It further points out that the DPC’s probe of Google only looks at activity since February 2020 not November 2018 when the complaints were made — meaning there’s a missing chunk of Google’s location data processing that’s not even being investigated yet.
It notes that three of its member organizations involved in the Google complaints had considered applying for a judicial review of the DPC’s decision (NB: others have resorted to that route) — but they decided not to proceed in part because of the significant legal costs it would have entailed.
The report also points out the inherent imbalance of GDPR’s one-stop-shop mechanism shifting the administration of complaints to the location of companies under investigation — arguing they therefore benefit from “easier access to justice” (vs the ordinary consumer faced with undertaking legal proceedings in a different country and (likely) language).
“If the lead authority is in a country with tradition in ‘common law’, like Ireland, things can become even more complex and costly,” Beuc’s report further notes.
Another issue it raises is the overarching one of rights complaints having to fight what it dubs ‘a moving target’ — given well-resourced tech companies can leverage regulatory delays to (superficially) tweak practices, greasing continued abuse with misleading PR campaigns. (Something Beuc accuses Google of doing.)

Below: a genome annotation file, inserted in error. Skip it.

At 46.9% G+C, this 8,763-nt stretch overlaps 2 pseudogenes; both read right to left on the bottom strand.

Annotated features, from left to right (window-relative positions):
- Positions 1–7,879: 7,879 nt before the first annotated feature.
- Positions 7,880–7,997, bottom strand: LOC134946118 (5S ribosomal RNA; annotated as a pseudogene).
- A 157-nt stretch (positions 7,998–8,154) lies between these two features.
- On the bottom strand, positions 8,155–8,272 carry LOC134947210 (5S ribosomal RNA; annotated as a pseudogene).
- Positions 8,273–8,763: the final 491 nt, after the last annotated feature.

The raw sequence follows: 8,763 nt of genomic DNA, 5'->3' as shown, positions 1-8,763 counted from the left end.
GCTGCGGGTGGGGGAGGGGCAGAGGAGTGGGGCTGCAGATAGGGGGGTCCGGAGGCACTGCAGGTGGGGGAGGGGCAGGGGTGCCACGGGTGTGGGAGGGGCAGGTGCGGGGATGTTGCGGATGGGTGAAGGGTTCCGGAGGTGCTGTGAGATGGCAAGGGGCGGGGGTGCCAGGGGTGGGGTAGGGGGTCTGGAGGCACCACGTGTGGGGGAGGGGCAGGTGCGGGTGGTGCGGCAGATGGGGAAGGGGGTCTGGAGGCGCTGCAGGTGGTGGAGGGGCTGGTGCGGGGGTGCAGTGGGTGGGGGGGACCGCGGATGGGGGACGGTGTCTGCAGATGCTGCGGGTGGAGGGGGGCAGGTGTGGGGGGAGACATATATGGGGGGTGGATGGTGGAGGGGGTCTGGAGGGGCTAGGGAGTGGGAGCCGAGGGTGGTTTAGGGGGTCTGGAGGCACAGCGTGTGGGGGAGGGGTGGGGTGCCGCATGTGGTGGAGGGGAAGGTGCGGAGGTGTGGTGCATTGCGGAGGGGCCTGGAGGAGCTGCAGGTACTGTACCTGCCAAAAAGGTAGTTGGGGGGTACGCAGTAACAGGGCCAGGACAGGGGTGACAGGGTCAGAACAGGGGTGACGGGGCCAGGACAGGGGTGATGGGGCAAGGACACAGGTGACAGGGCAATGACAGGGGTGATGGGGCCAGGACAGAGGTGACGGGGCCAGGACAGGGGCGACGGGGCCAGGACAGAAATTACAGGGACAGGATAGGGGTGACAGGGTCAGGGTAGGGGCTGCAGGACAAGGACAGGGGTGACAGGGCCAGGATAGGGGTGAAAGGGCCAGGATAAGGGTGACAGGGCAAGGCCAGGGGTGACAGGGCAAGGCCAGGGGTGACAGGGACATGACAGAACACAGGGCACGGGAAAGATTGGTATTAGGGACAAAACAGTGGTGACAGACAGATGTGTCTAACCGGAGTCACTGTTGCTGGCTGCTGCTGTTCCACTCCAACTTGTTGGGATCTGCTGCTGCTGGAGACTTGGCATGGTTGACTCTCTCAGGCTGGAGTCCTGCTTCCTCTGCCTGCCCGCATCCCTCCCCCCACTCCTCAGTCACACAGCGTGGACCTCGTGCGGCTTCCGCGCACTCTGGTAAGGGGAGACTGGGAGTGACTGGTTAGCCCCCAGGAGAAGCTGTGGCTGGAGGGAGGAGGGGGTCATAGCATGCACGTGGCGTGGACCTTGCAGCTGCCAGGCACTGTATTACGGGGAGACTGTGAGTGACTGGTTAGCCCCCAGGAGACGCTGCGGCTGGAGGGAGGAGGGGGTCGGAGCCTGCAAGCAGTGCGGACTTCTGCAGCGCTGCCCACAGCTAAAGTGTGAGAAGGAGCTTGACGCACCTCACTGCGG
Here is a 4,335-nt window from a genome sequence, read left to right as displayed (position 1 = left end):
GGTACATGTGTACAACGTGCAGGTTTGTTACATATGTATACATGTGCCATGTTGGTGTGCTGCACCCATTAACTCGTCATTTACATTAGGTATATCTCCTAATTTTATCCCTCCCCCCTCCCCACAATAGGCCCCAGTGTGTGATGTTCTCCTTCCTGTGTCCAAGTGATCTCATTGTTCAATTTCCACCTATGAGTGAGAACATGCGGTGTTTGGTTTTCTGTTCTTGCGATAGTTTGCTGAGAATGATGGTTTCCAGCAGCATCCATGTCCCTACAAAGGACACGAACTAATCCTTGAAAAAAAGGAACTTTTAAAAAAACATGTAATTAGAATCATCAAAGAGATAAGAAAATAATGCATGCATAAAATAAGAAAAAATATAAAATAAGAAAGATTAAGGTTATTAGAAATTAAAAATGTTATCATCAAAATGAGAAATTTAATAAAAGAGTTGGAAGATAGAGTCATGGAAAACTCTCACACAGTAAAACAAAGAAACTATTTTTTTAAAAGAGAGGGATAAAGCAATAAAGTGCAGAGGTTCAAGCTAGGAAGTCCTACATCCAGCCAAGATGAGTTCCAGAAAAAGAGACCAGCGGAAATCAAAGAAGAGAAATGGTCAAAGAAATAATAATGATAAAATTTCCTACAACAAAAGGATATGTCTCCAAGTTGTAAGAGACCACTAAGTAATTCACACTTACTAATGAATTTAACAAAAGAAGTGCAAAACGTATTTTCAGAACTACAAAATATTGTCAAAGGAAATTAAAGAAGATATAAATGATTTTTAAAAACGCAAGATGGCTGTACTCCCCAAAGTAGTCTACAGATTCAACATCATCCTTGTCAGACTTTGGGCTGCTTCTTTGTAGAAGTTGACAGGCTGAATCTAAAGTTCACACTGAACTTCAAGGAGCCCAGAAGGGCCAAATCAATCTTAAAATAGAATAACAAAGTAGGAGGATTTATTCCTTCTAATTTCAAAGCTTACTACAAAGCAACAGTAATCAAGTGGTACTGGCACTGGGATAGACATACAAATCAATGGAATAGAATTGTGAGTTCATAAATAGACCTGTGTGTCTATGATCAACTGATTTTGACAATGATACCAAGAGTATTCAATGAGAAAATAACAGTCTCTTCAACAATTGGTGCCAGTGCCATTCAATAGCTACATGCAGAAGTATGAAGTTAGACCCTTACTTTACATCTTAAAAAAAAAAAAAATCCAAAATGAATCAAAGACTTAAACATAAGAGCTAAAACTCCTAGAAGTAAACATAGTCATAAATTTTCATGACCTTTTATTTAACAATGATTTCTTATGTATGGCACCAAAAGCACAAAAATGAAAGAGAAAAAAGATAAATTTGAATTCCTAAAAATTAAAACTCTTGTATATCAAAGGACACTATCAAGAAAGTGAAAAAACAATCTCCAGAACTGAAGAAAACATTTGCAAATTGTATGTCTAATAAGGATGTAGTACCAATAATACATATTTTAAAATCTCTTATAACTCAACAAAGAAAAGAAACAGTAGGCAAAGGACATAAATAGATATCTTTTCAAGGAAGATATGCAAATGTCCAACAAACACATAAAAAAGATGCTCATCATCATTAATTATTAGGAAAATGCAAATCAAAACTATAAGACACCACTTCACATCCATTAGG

DPAs must “adapt their enforcement approach to intervene more rapidly and directly”, it concludes.
“Over two years have passed since the GDPR became applicable, we have now reached a turning point. The GDPR must finally show its strength and become a catalyst for urgently needed changes in business practices,” Beuc goes on in a summary of its recommendations. “Our members experience and that of other civil society organisations, reveals a series of obstacles that significantly hamper the effective application of the GDPR and the correct functioning of its enforcement system.
“BEUC recommends to the relevant EU and national authorities to make a comprehensive and joint effort to ensure the swift enforcement of the rules and improve the position of data subjects and their representing organisations, particularly in the framework of cross-border enforcement cases.”
We reached out to the Commission and the Irish DPC with questions about the report. But at the time of writing neither had responded. We’ve also asked Google for comment.
Beuc earlier sent a list of eight recommendations for “efficient” GDPR enforcement to the Commission in May.